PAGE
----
By Claire Parker
Breathing is more dangerous than smoking cigarettes or drinking alcohol.
That’s according to the latest report from the Energy Policy Institute at the University of Chicago, which says that air pollution now takes more than two years off the global average life expectancy — more than cigarettes, alcohol, or conflict and terrorism.
The annual report, known as the Air Quality Life Index, or AQLI, was released Tuesday. It found that particulate air pollution — a mixture of contaminants such as smoke, fumes, dust and pollen — has remained high, even as the coronavirus pandemic slowed the global economy and brought blue skies to some of the world’s most polluted areas.
At the same time, evidence of the health risks associated with pollution has grown, the index says, adding that world leaders aren’t treating the problem with the urgency it deserves.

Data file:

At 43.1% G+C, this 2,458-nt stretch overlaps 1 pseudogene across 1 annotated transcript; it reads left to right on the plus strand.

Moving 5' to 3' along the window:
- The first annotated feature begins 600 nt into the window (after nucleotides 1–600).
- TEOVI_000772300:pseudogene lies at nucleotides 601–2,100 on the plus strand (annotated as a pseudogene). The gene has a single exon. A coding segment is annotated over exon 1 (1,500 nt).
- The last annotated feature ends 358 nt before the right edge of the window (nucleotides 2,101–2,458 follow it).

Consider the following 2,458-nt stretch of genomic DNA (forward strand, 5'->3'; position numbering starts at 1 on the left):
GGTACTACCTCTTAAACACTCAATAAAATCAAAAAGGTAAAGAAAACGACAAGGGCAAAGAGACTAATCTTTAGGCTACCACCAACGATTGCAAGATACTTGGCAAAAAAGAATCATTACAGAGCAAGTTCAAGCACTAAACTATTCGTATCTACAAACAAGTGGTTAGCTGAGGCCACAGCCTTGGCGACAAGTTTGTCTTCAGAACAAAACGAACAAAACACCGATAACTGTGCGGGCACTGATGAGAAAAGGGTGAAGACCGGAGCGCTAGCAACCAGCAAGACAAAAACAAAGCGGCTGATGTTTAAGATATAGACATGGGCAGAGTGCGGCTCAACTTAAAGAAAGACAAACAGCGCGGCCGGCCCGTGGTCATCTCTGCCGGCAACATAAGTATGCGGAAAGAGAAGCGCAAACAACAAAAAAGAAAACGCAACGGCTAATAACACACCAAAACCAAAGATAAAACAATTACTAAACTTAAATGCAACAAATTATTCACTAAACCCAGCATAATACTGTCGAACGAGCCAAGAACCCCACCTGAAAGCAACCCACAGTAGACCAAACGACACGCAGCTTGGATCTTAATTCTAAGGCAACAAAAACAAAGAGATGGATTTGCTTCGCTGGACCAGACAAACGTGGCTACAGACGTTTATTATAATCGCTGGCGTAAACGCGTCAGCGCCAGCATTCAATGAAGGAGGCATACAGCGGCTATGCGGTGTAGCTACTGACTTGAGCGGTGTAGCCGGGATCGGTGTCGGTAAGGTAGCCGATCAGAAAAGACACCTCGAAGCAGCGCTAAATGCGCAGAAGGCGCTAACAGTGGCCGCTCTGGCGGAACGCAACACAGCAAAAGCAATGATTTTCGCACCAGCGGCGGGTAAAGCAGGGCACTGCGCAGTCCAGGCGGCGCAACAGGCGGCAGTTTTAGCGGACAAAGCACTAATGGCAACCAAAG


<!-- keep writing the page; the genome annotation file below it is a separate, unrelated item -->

“It would be a global emergency if Martians came to Earth and sprayed a substance that caused the average person on the planet to lose more than 2 years of life expectancy,” Michael Greenstone, director of Chicago’s Energy Policy Institute, said in a news release.
“This is similar to the situation that prevails in many parts of the world,” he said. “Except we are spraying the substance, not some invaders from outer space.”
Air pollution can lead to strokes, heart disease, lung cancer and other respiratory diseases, according to the World Health Organization. It is on track to reduce the global average life expectancy by 2.2 years, the report says.
In comparison, smoking cigarettes cuts life expectancy by about 1.9 years, while drinking alcohol reduces it by eight months. Unsafe water and sanitation lead to a seven-month reduction in life expectancy, according to AQLI, with conflict and terrorism shaving off just nine days.